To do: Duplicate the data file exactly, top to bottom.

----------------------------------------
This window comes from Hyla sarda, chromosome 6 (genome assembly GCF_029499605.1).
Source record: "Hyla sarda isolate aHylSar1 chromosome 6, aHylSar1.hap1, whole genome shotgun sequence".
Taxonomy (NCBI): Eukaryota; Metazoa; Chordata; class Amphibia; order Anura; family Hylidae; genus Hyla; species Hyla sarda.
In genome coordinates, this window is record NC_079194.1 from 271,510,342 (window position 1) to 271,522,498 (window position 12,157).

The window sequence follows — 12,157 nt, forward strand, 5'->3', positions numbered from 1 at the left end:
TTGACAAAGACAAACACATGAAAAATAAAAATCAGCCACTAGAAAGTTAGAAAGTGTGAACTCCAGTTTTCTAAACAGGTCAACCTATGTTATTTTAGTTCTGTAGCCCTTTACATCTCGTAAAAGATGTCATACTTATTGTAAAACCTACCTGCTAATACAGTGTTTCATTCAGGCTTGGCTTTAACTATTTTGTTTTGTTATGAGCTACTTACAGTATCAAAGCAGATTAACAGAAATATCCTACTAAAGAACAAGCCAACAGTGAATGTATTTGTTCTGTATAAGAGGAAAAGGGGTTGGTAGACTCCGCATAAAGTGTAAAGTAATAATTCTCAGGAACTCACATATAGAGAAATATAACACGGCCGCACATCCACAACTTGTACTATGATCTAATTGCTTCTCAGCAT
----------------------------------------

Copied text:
This window comes from Hyla sarda, chromosome 6 (genome assembly GCF_029499605.1).
Source record: "Hyla sarda isolate aHylSar1 chromosome 6, aHylSar1.hap1, whole genome shotgun sequence".
Taxonomy (NCBI): Eukaryota; Metazoa; Chordata; class Amphibia; order Anura; family Hylidae; genus Hyla; species Hyla sarda.
In genome coordinates, this window is record NC_079194.1 from 271,510,342 (window position 1) to 271,522,498 (window position 12,157).

The window sequence follows — 12,157 nt, forward strand, 5'->3', positions numbered from 1 at the left end:
TTGACAAAGACAAACACATGAAAAATAAAAATCAGCCACTAGAAAGTTAGAAAGTGTGAACTCCAGTTTTCTAAACAGGTCAACCTATGTTATTTTAGTTCTGTAGCCCTTTACATCTCGTAAAAGATGTCATACTTATTGTAAAACCTACCTGCTAATACAGTGTTTCATTCAGGCTTGGCTTTAACTATTTTGTTTTGTTATGAGCTACTTACAGTATCAAAGCAGATTAACAGAAATATCCTACTAAAGAACAAGCCAACAGTGAATGTATTTGTTCTGTATAAGAGGAAAAGGGGTTGGTAGACTCCGCATAAAGTGTAAAGTAATAATTCTCAGGAACTCACATATAGAGAAATATAACACGGCCGCACATCCACAACTTGTACTATGATCTAATTGCTTCTCAGCAT